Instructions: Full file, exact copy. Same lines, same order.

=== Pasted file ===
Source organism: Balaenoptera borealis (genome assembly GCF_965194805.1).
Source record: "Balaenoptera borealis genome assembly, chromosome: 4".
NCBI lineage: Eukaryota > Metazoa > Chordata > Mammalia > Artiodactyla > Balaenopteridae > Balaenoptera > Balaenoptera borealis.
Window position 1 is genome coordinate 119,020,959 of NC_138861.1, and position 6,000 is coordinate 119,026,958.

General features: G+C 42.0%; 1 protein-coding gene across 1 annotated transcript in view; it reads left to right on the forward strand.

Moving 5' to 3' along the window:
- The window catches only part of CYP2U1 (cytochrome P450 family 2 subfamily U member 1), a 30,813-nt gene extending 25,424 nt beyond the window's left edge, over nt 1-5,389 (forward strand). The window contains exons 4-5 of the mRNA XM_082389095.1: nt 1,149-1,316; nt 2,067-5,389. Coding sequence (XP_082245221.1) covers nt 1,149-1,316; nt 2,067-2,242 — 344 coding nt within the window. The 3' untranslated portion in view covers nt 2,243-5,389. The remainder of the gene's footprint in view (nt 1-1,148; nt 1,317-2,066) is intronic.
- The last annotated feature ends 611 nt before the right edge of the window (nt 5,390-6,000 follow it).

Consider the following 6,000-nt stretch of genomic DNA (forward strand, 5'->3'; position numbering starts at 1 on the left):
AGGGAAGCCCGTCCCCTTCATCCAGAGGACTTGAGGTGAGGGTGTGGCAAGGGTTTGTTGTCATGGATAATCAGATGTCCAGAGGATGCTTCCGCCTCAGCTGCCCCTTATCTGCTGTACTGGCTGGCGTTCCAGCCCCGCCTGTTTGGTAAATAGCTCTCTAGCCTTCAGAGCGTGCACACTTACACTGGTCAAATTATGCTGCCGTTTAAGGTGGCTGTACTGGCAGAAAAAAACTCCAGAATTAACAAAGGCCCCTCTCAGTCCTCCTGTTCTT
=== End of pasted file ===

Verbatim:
Source organism: Balaenoptera borealis (genome assembly GCF_965194805.1).
Source record: "Balaenoptera borealis genome assembly, chromosome: 4".
NCBI lineage: Eukaryota > Metazoa > Chordata > Mammalia > Artiodactyla > Balaenopteridae > Balaenoptera > Balaenoptera borealis.
Window position 1 is genome coordinate 119,020,959 of NC_138861.1, and position 6,000 is coordinate 119,026,958.

General features: G+C 42.0%; 1 protein-coding gene across 1 annotated transcript in view; it reads left to right on the forward strand.

Moving 5' to 3' along the window:
- The window catches only part of CYP2U1 (cytochrome P450 family 2 subfamily U member 1), a 30,813-nt gene extending 25,424 nt beyond the window's left edge, over nt 1-5,389 (forward strand). The window contains exons 4-5 of the mRNA XM_082389095.1: nt 1,149-1,316; nt 2,067-5,389. Coding sequence (XP_082245221.1) covers nt 1,149-1,316; nt 2,067-2,242 — 344 coding nt within the window. The 3' untranslated portion in view covers nt 2,243-5,389. The remainder of the gene's footprint in view (nt 1-1,148; nt 1,317-2,066) is intronic.
- The last annotated feature ends 611 nt before the right edge of the window (nt 5,390-6,000 follow it).

Consider the following 6,000-nt stretch of genomic DNA (forward strand, 5'->3'; position numbering starts at 1 on the left):
AGGGAAGCCCGTCCCCTTCATCCAGAGGACTTGAGGTGAGGGTGTGGCAAGGGTTTGTTGTCATGGATAATCAGATGTCCAGAGGATGCTTCCGCCTCAGCTGCCCCTTATCTGCTGTACTGGCTGGCGTTCCAGCCCCGCCTGTTTGGTAAATAGCTCTCTAGCCTTCAGAGCGTGCACACTTACACTGGTCAAATTATGCTGCCGTTTAAGGTGGCTGTACTGGCAGAAAAAAACTCCAGAATTAACAAAGGCCCCTCTCAGTCCTCCTGTTCTT